Operatives of al-Qaida captured

U.S. troops catch 2 leading figures of terror organization

3 Taliban officials surrender

Computers, phones are seized, may have data on terror group

January 09, 2002|By Tom Bowman | Tom Bowman,SUN NATIONAL STAFF

WASHINGTON - U.S. forces captured two senior al-Qaida operatives at a cave complex in Afghanistan and seized cell phones, computers and training manuals that could produce details about al-Qaida's terrorist operations, Pentagon officials said yesterday.

The two operatives, who were not named, were among 14 al-Qaida fighters captured in the complex. The two were taken to Kandahar, where the U.S. military is detaining more than 300 other al-Qaida and Taliban fighters.

"They were the ones of interest that we thought were senior enough where they might have the kind of information we're looking for in terms of future operations and so forth," Gen. Richard B. Myers, chairman of the Joint Chiefs of Staff, said at a Pentagon news conference.

The remaining dozen al-Qaida terrorists, who were seized by U.S. special forces working with Afghan fighters, are being held by Afghan officials, Myers said.

The huge Zhawar Kili training and supply complex in the eastern province of Paktia includes a network of caves, bunkers and buildings. It has been bombarded by U.S. aircraft since last Thursday. Officials said that terrorists had been regrouping at the complex after American air attacks in the Tora Bora region to the north.

Officials say they believe that the Zhawar Kili complex was also used as a staging area for al-Qaida fighters to try to slip into nearby Pakistan.

"We have found this complex to be very, very extensive," Myers said.

Meanwhile, three ministers of the defeated Taliban regime surrendered to Afghan officials.

"Ministers of the Taliban and senior Taliban are coming one by one and surrendering and joining with us," said Khalid Pashtoon, a spokesman for Gul Agha, the governor of the former Taliban power base of Kandahar.

It was not clear what exactly Pashtoon meant in saying the captured Taliban ministers were "joining with us." Myers made clear that he expects that any captured Taliban leaders would be turned over to the United States for prosecution.

Any Taliban member who surrendered, Pashtoon said, would be eligible for an amnesty - with the exception of the supreme Taliban leader, Mullah Mohammed Omar, whose whereabouts are not known.

The ministers were released, but they were not permitted to move about freely. A senior U.S. military official said he expected them to be turned over to the United States.

The three are Defense Minister Mullah Obaidullah, Minister of Mines Mullah Saadudin and Minister of Justice Mullah Nooruddin Turabi, who is known for ordering the destruction of the country's famed Buddha statues at Bamiyan.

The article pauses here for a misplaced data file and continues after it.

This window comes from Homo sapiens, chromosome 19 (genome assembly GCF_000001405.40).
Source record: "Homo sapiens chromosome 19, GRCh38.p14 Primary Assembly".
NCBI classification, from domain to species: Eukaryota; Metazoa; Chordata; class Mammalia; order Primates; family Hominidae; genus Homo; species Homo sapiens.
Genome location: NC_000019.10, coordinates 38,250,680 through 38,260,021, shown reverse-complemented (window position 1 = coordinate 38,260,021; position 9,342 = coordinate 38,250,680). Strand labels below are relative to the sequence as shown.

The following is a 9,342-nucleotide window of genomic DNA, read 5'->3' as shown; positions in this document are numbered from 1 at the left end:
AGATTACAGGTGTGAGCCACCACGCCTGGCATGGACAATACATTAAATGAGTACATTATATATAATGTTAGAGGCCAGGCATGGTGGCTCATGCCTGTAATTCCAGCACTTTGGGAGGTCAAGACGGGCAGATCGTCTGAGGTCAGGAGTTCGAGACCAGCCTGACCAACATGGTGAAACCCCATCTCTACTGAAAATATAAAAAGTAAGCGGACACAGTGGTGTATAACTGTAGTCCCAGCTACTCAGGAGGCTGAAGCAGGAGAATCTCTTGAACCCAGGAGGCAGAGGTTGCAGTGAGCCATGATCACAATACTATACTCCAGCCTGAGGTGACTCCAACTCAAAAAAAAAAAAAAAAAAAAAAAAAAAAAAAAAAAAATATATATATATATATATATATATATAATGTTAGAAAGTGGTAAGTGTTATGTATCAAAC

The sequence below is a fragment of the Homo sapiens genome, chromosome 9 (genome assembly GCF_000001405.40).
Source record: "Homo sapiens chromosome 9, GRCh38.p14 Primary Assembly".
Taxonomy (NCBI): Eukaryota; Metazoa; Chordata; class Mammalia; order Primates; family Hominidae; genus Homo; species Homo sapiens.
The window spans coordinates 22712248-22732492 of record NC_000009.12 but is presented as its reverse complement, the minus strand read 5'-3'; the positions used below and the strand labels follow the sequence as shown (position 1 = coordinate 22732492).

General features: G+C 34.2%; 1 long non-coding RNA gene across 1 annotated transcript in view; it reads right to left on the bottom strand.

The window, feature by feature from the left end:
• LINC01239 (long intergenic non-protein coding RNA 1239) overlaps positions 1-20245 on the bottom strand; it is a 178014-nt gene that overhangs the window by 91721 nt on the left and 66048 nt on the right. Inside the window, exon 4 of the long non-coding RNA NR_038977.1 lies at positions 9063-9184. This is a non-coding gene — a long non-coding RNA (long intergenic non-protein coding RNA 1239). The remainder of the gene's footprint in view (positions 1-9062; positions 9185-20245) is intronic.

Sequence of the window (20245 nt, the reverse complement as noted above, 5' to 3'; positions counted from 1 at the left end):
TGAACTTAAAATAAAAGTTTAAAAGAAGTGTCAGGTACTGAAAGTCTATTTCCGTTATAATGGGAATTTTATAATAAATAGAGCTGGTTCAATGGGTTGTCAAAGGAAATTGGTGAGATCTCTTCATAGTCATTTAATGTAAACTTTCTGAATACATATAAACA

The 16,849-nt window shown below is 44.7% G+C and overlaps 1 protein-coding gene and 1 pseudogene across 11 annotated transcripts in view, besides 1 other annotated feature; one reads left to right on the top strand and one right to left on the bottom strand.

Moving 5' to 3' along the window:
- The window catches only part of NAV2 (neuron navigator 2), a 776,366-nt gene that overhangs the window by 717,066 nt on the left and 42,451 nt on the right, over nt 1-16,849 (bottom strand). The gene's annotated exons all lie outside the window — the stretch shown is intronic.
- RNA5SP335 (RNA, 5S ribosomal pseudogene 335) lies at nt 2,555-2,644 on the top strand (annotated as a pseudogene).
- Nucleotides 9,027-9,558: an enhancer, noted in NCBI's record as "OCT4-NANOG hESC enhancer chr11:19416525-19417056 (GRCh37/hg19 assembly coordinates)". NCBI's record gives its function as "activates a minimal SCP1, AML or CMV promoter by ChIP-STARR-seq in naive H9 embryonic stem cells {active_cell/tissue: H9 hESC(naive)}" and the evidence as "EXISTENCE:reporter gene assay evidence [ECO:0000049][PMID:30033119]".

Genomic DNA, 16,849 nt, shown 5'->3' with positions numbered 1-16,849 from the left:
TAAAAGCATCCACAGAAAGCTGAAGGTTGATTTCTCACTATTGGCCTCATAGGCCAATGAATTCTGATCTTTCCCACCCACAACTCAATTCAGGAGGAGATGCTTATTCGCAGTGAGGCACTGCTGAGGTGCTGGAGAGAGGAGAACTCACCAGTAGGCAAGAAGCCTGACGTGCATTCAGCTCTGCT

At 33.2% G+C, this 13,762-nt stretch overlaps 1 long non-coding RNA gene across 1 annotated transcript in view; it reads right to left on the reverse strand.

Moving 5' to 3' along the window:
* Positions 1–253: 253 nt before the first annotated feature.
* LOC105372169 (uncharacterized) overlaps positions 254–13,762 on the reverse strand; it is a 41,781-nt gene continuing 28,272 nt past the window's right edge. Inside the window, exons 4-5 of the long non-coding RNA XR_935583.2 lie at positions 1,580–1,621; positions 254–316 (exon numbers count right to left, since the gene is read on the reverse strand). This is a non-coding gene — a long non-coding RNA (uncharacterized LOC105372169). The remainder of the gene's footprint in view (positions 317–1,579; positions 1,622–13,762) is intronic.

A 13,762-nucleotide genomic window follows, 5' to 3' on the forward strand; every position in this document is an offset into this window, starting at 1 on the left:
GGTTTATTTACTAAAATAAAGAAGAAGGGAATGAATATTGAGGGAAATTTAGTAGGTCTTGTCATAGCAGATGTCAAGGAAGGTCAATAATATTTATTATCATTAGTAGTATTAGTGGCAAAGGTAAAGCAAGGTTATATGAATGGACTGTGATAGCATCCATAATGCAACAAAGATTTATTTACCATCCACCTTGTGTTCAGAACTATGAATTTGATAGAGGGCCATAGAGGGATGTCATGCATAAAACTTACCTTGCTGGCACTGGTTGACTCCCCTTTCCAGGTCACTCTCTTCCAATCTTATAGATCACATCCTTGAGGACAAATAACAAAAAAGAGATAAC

Defense Secretary Donald H. Rumsfeld has said that the United States wants to capture all members of the Taliban leadership, as well as any al-Qaida members "from top to bottom."

Besides the two senior al-Qaida officials seized yesterday in eastern Afghanistan, U.S. officials say they have detained other senior Taliban and al-Qaida fighters but have released no names, except to say they are not the "top leaders."

Osama bin Laden and Mullah Omar remain missing, and Pentagon officials said they would no longer speculate about where they might be.

Myers and other defense officials have said that the interrogation of detainees and other information seized have been valuable, resulting in arrests worldwide and serving to thwart terrorist operations. But officials have refused to provide details about such successes, and Myers would not elaborate yesterday.

The general said he expected the first group of Taliban and al-Qaida detainees to be transferred "soon" to the U.S. naval station at Guantanamo Bay, Cuba, but declined to be more specific. Most of the prisoners - 302 of the 346 - are being held at an air base outside Kandahar.

Military officials say they are concerned that as the prisoners' numbers swell, deadly riots could erupt, similar to the one that occurred at a prison outside the northern city of Mazar-e Sharif.

"Any time you have detainees who will sacrifice their life to kill you or what you stand for, that's the most dangerous type of individual you can have in your control," Myers said.

The remaining prisoners are being held in the cities of Bagram and Mazar-e Sharif, as well as aboard the amphibious assault ship USS Bataan in the north Arabian Sea.

Meanwhile, Army Gen. Tommy R. Franks, commander of the military operation in Afghanistan, told the Associated Press in an interview that Pakistan had agreed to allow American forces to pursue al-Qaida or Taliban fugitives into that country from Afghanistan.

A spokesman for the Central Command, Maj. Brad Lowell, said no such missions have been undertaken.

But Lowell said an undisclosed number of U.S. special forces in Pakistan are screening prisoners in Pakistani custody and some will be moved by air or over land back into Afghanistan.

Myers echoed an earlier statement by Franks that U.S. troops are working with Pakistani military forces inside Pakistan to capture any Taliban leaders or al-Qaida operatives.

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